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Architecture (MA)

Zakiyyah Haffejee

Zakiyyah Haffejee is a South African-born, London-based architectural designer and researcher. She holds an undergraduate degree in architecture from the University of Johannesburg. Prior to joining the RCA, Zakiyyah contributed at Johannesburg-based studio, Counterspace and later moved on to work for TakeAway Spaces and the Archive of Forgetfulness.

In 2021, Zakiyyah moved to London and joined the ADS2 cohort - Black Horizons: Worlding within the Ruins of Racial Capitalism. Within ADS2, her work focused on the toxic legacies left behind by the gold mining dumps of Johannesburg and the black and brown communities that occupy them.

Zakiyyahs’ work often draws on themes of gender, identity and spirituality; focusing on rituals and uncovering meaning through language, history and religion.

Person walking across a drawing.

Indigo Waves

Let us embark on a journey that unravels the hidden stories woven within the fabric of our world. As Sarat Maharaj once posed, ‘Textile art – who are you?’ going on to suggest that we might understand textiles under the ‘chameleon figure’ of the ‘undecidable’; something that transcends boundaries and genres, stretching and reshaping our perceptions. 

This project aims to explore the hybrid identities of the Indian diaspora using textiles as a medium. My inquiry began by exploring the production and trade cycles of an indigenous South African textile, known locally as isiShweShwe. ShweShwe is an indigo-dyed blueprint textile which originated in Asia, it was absorbed and adapted by Europe and travelled across oceans reaching the shores of Africa long before its craftsmen. The ShweShwe print specifically represents a major historical remnant of an intercultural past, with Pan-African, Eastern and Western dimensions testifying to a history of encounters and exchanges between humans across the globe.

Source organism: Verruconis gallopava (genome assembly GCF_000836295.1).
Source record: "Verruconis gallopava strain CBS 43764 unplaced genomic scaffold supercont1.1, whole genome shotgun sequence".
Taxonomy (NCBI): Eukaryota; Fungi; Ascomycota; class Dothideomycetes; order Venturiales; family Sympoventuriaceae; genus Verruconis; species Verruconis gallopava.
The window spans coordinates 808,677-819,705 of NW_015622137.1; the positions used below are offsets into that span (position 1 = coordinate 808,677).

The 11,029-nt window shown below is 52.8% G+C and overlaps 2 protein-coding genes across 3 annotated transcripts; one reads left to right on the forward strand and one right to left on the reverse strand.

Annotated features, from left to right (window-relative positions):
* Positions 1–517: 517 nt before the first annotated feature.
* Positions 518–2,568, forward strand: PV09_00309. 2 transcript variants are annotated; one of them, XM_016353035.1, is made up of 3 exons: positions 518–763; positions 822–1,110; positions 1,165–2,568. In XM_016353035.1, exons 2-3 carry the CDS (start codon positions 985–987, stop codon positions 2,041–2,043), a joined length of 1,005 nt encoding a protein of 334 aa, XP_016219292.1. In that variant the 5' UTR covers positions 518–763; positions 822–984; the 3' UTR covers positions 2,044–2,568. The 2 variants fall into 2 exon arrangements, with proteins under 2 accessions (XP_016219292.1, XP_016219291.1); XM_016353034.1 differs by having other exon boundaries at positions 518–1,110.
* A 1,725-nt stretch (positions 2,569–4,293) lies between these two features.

Migrants often shape spaces through various forms of temporal space-making. They appropriate space by interacting with movable objects, such as textiles, and arranging them in imaginative and creative ways; re-creating traditions in new and blended forms to adapt to a new local context, thus the project asks How can textiles be used as a medium to explore these hybrid identities, and how can we utilise fabric as a means to extend the connection between the body and space, while also serving as a tool for design?

Mixed media world map depicting inter-continental trade routes on canvas.

‘For the glory of God and the profit of Portugal’, enthused by this statement, Portuguese navigator Vasco da Gama, opened up the direct sea route to India (Strutt 1975). This initiative marked a crucial turning point in Indigo’s fortunes (Balfour-Paul 1998). The Portuguese were not well received when they arrived in India in the early 1500s, but they soon forged significant trade links with East Bengal and the Tamil Nadu coast, colonising Malabar and obtaining cloth from Chittagong and Coromandel on the south-west coast of India, both important centres of Muslim and Levantine trade (Boyajian 2008: 17). Indigo and the Indian textiles associated with it, including variants of plain indigo-dyed and printed cloth became the source of much of Europe’s future dress.